A Travellerspoint blog

Aguacero

rain 70 °F

We wake up to a very rainy morning… rainy even by rainforest standards. Felico calls it “aguacero,” meaning "downpour" or "very heavy rains" in Spanish. The rain is so aggressive that we take our time packing our belongings and blow drying our damp clothes because we don’t feel safe driving down those twisting mountain roads in a torrential downpour. So after breakfast (Mrs. Li made Matt a special omelet with ham, peppers and onions, and I had cereal) and packing, I work on some writing and Matt finishes drying his hiking boots while watching Lost.

At about 11 we say our goodbyes to the Li family and Felico and head back down the winding road that circles Lake Arenal on our way to Playa Samara. But because of the heavy rains, the ground must have been SO waterlogged that we see remnants of numerous downed tree branches that slid down the steep mountainside into the street. At one point, there is a pile of rocks that slid into the road and blocked one entire lane. Then, we hit a major roadblock, literally. A huge mudslide has completely blocked the entire road about 15 minutes from Kokoro—a big mound of dirt and tree branches several feet high!

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We sit for a few minutes in our car, stunned and staring at this wall of mud that is blocking our only road out of town. We eventually turn around and head back to Kokoro to ask the Li’s if there is a better route to take to get out of the mountains. Mrs. Li is the only one at the desk, and she tells us to drive into La Fortuna to meet up with Felico and his dad. Bless their hearts. Felico jumps into the car with us as we follow Mr. Li for an entire two hours down a back road south into the heart of the country, which I guess would equal a four-hour total drive for them. Along the way, we discuss with Felico everything from Costa Rican customs to American politics, which makes the long drive seem quick and enjoyable.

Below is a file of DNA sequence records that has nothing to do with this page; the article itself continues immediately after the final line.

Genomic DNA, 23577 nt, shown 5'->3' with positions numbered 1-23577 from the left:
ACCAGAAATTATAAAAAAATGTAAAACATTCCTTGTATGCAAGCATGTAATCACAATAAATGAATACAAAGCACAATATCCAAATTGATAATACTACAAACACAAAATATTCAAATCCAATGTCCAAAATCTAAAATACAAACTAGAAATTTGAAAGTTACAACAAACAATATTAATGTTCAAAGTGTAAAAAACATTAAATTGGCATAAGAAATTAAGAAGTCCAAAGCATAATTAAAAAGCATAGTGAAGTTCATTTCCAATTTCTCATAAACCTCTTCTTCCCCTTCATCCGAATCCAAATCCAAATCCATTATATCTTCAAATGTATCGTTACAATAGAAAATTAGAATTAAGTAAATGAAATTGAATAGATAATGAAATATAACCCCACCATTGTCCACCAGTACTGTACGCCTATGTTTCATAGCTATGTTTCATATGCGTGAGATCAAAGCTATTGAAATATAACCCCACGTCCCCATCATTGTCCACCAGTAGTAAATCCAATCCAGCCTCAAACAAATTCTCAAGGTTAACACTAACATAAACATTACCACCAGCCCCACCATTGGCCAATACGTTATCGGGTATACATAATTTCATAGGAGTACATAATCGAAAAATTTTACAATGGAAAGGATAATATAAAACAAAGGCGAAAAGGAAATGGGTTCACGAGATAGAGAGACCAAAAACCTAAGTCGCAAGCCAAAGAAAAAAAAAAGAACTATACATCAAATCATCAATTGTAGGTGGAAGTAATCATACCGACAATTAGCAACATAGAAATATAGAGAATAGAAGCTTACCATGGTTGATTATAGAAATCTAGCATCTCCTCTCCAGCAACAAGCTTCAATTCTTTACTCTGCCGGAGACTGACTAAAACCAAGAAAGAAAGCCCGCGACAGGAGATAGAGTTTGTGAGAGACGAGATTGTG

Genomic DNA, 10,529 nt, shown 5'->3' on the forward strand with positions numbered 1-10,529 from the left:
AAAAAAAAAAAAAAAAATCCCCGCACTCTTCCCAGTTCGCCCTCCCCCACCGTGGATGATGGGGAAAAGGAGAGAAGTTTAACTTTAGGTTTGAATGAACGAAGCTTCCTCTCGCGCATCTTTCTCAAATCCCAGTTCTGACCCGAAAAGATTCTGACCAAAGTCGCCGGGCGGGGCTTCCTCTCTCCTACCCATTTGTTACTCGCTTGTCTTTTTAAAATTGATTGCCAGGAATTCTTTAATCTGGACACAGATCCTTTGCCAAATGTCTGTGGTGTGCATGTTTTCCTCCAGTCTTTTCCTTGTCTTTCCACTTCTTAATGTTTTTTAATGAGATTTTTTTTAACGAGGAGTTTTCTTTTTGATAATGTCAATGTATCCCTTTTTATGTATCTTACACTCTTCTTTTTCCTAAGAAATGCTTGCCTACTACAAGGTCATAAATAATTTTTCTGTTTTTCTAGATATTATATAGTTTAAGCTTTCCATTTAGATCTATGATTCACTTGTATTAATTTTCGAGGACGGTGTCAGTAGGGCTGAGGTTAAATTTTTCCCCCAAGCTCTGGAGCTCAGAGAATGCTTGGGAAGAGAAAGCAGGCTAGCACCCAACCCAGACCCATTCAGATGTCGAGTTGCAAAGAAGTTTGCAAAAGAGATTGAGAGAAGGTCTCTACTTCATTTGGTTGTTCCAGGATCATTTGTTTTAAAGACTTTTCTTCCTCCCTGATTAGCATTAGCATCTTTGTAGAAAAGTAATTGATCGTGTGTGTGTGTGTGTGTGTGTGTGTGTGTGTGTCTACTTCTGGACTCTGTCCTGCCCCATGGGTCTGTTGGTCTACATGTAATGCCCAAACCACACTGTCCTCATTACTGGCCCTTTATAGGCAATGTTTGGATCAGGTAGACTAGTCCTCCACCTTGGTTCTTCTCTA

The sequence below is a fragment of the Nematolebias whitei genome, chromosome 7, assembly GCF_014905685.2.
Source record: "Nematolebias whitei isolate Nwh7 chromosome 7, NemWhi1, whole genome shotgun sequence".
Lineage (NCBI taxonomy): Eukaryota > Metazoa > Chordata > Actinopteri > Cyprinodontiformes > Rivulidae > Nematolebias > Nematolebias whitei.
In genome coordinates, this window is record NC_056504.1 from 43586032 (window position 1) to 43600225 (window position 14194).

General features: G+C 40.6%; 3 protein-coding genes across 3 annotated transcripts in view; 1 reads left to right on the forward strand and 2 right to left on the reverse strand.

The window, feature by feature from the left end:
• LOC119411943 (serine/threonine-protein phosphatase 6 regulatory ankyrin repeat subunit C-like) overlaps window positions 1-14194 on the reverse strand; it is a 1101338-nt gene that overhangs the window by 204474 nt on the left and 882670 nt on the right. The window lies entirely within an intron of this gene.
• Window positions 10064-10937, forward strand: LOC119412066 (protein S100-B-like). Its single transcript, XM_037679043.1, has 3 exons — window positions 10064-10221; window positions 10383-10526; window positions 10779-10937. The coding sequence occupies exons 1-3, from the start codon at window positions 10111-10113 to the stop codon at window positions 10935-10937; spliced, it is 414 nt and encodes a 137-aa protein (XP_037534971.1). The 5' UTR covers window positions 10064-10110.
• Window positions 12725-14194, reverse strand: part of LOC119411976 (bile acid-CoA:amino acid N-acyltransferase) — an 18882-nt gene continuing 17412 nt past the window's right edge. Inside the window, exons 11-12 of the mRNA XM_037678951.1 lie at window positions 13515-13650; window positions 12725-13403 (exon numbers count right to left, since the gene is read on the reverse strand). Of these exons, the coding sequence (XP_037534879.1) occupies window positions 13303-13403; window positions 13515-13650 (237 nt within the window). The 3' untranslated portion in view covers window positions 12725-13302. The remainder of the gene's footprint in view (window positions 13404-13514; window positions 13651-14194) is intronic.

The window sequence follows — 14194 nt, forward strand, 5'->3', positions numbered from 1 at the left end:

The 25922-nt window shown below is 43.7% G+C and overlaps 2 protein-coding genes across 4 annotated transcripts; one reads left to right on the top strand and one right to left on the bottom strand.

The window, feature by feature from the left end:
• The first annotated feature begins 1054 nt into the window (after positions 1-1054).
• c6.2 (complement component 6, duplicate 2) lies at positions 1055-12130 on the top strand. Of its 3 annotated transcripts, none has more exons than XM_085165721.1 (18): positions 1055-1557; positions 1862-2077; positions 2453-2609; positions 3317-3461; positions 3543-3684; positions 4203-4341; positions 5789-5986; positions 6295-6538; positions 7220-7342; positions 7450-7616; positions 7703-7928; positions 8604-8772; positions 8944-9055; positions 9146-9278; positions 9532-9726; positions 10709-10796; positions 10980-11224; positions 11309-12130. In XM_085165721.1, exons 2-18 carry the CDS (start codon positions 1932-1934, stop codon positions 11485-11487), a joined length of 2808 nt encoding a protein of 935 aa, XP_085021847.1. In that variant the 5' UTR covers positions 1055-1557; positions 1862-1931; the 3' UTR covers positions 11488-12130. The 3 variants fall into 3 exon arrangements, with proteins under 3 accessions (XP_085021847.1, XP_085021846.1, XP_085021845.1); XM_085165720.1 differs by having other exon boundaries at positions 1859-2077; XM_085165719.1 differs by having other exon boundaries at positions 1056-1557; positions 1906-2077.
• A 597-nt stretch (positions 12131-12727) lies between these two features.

The landscape changes drastically as we leave the rainforest and enter what Felico calls the “Scottish countryside": grassy hills with sparse trees, a stark contrast from the dense brush and tall trees we’ve grown accustomed to the past five days. We travel to a town called San Ramon (where we part ways with Felico and promise to keep in touch via email), then drive back up Highway 1 to cross the bridge across the Nicoya Gulf into Nicoya Peninsula. The entire detour takes us an extra three hours total, which with our late start forces us to drive for about an hour in the dark.

Driving in the dark in Costa Rica (especially in a place you’ve never been before) is definitely terrifying. The roads twist and turn, rise and fall, while cars stop in the middle of the road, motorbikes without headlights or taillights zip past you, and people (and dogs) sometimes walk or stand in the road, unfazed by the traffic. Cars come careening around corners without bothering to stay in their lanes, and the street signs that actually do exist are impossible to read. It is a miracle that we arrive in Playa Samara in one piece without getting lost, or worse.

We find Samara Treehouse Inn fairly easily and are once again pleased with my amazing find. The Inn is located right on the beach, with four natural wood bungalows sitting on stilts and each with two hammocks, an eating area, a grill, and two beach chairs directly below. Toward the street is a small dipping pool (which no doubt will feel heavenly when the tropical heat and sun take their toll on me tomorrow) near reception, and on the other side of the tree houses is the beach, literally just steps from our hammocks.

The inside of our bungalow is just as impressive. With a comfortable sitting area and huge window that opens completely to allow the fresh Pacific breeze and the sound of the surf to saturate the living space, the bungalow is more like an apartment. It has a small kitchen with various appliances and cooking utensils, a cute bathroom and a separate bedroom.

Immediately, we open our window and sink onto our two love seats to listen to the ocean and watch the waves rolling in with the high tide. How is it possible that we are this close to the surf at this amazingly affordable price?

Tomorrow I’m excited to explore Samara and maybe paddle out to Isla Chora. I can’t wait to see my first sunset here in the tropics. It’s hard to believe that back home, the Midwest is being punished with blustery winds and snow showers. I don’t ever want to leave paradise.

Posted by GoWander 19:24 Archived in Costa Rica

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